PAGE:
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“Grooms Pay Anywhere From Rs. 50,000 And Rs. 3,00,000”: Story Of Haryana’s Imported Wives

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By Zoya Sham:

In India, women are mistreated at every juncture of their lives. Sometimes, the troubles start even before birth. Female feticide and infanticide are practices that have deep roots in modern Indian society, where the girl child is yet to be fully accepted. Sex selective abortions and killing or abandoning female infants have taken place for decades. Now, these practices have come back to haunt the people of Haryana.

Image Credit: Wikimedia Commons
Image Credit: Wikimedia Commons

Their solution? More atrocities against women.

As children of the previous generation grow up to be of marriageable age in Haryana, there are not enough women to wed the men. This ‘drought’ of brides has given rise to the trend of ‘importing’ women from other states like Himachal Pradesh, Uttarakhand, Odisha, Bihar, Jharkhand, West Bengal, Kerala, Assam, Uttar Pradesh, Andhra Pradesh etc. They are bought, brought, or trafficked into the state for the sole purpose marrying a Haryanvi man.

According to a study conducted by the Central Statistical Organization, the population of girl child was 15.88 per cent of the total female population of 496.5 million in 2001, which declined to 12.9 per cent of 586.47 million women in 2011. This amounts to a shortfall of around 3 million girls in 10 years. Additionally, the SRS statistical report in 2012 showed the sex ratio in Haryana to be 857 women to a 1000 men, making it the most sex ratio-skewed state in the country and giving rise to the molki phenomenon (‘molki’ literally means ‘one who has a price’).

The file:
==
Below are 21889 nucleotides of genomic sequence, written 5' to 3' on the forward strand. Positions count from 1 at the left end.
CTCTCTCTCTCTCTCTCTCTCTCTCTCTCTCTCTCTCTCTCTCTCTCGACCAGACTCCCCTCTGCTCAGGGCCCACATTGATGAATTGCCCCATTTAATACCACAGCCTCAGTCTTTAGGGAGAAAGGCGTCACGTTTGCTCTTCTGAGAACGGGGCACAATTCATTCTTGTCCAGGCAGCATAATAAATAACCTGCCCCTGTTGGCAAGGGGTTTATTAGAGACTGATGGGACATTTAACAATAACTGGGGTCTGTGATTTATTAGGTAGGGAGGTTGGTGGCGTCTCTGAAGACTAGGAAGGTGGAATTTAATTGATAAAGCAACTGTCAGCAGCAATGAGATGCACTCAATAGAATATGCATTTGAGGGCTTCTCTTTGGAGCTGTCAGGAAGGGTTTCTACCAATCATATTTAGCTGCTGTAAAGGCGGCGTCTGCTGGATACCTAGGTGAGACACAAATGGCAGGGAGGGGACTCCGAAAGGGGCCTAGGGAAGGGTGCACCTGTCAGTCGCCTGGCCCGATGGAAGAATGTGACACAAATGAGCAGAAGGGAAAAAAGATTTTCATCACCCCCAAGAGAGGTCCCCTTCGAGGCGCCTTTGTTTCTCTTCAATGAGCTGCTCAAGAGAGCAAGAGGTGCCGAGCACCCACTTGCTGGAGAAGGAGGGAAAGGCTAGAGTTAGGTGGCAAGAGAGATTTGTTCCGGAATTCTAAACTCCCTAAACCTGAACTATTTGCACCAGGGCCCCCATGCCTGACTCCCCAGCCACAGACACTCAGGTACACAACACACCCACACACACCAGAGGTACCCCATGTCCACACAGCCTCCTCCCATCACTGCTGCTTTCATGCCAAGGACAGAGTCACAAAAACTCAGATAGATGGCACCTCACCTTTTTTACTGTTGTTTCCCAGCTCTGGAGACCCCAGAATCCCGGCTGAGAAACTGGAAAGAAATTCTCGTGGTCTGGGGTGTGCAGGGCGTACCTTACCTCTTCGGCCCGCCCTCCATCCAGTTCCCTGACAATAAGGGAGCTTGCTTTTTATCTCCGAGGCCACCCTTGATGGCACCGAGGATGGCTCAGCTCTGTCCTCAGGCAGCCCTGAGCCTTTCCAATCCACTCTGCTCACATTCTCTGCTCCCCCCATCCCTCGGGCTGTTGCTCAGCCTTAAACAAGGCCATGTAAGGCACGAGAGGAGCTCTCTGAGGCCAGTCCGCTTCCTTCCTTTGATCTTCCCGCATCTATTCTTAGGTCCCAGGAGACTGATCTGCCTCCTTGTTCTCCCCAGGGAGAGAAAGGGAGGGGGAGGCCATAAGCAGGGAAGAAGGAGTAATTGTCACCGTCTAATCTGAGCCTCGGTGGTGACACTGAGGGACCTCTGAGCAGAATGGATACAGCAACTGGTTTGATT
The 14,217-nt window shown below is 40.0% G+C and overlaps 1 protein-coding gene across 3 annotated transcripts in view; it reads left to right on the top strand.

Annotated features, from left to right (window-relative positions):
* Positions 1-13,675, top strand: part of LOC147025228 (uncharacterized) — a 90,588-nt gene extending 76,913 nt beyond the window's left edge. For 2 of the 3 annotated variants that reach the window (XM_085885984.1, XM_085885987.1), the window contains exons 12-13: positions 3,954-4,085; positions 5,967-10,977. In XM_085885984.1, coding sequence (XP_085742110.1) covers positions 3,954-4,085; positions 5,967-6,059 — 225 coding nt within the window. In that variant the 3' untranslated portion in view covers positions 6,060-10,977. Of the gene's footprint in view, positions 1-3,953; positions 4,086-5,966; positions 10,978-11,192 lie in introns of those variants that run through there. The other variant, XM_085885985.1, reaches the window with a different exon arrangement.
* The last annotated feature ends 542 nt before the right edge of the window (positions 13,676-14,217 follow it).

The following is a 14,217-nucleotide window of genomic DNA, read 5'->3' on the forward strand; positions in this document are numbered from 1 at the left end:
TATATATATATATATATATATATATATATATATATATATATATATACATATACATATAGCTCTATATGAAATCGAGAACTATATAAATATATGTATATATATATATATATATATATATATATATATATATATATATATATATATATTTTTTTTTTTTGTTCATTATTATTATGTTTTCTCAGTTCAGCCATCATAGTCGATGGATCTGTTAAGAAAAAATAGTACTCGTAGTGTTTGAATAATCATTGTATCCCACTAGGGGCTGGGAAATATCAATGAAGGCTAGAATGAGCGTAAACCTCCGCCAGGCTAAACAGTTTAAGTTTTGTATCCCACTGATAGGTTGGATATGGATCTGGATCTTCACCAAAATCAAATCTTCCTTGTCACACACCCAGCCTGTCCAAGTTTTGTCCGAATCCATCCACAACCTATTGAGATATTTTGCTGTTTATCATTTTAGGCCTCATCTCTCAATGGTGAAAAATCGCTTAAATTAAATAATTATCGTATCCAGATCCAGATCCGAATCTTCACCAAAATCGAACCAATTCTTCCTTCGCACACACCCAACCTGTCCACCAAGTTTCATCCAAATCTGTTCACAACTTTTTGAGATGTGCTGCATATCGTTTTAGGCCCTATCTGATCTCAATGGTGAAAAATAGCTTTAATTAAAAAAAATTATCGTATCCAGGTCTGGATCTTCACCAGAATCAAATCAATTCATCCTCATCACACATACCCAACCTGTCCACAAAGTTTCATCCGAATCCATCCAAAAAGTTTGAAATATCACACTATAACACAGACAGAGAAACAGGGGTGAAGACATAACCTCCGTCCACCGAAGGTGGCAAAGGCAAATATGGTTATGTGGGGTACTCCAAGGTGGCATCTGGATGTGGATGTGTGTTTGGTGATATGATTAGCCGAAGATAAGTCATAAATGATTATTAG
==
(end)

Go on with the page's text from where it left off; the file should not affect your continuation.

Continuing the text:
This bizarre practice of putting a price on a women’s marriageability has become commonplace in Haryana. Trafficking brides from different states has developed into a profitable business. Depending on the age, looks and virginity of a girl, grooms pay anywhere from Rs. 50,000 and Rs. 3,00,000. The molki becomes the property of the man and his family after marriage, who does whatever they deem fit. She is forced to do domestic work and denied basic human rights. In our regressive society, which is strongly opposed to inter-caste marriages, molkis are mistreated and insulted by their in-laws and discriminated against in the communities for belonging to a different caste. They also endure physical and sexual abuse from their husbands.

Furthermore, they undergo a cultural shock in their new environments. Omna, married into Haryana from Kerala tells Hindustan Times, “In our home state, only Muslim women stay behind veil, but, here, it is mandatory for all married women.” It was difficult for her to develop a taste for the northern food and cope up with scorching summers and freezing winters. Understanding the local language and following restrictive social norms adds to her problems. In another interview, Rubina, originally from Assam says, “We belong nowhere. We are treated like animals. If a man has to choose between leaving, a local woman or one from outside, he kicks us out; if a man is in need of money, we are sold.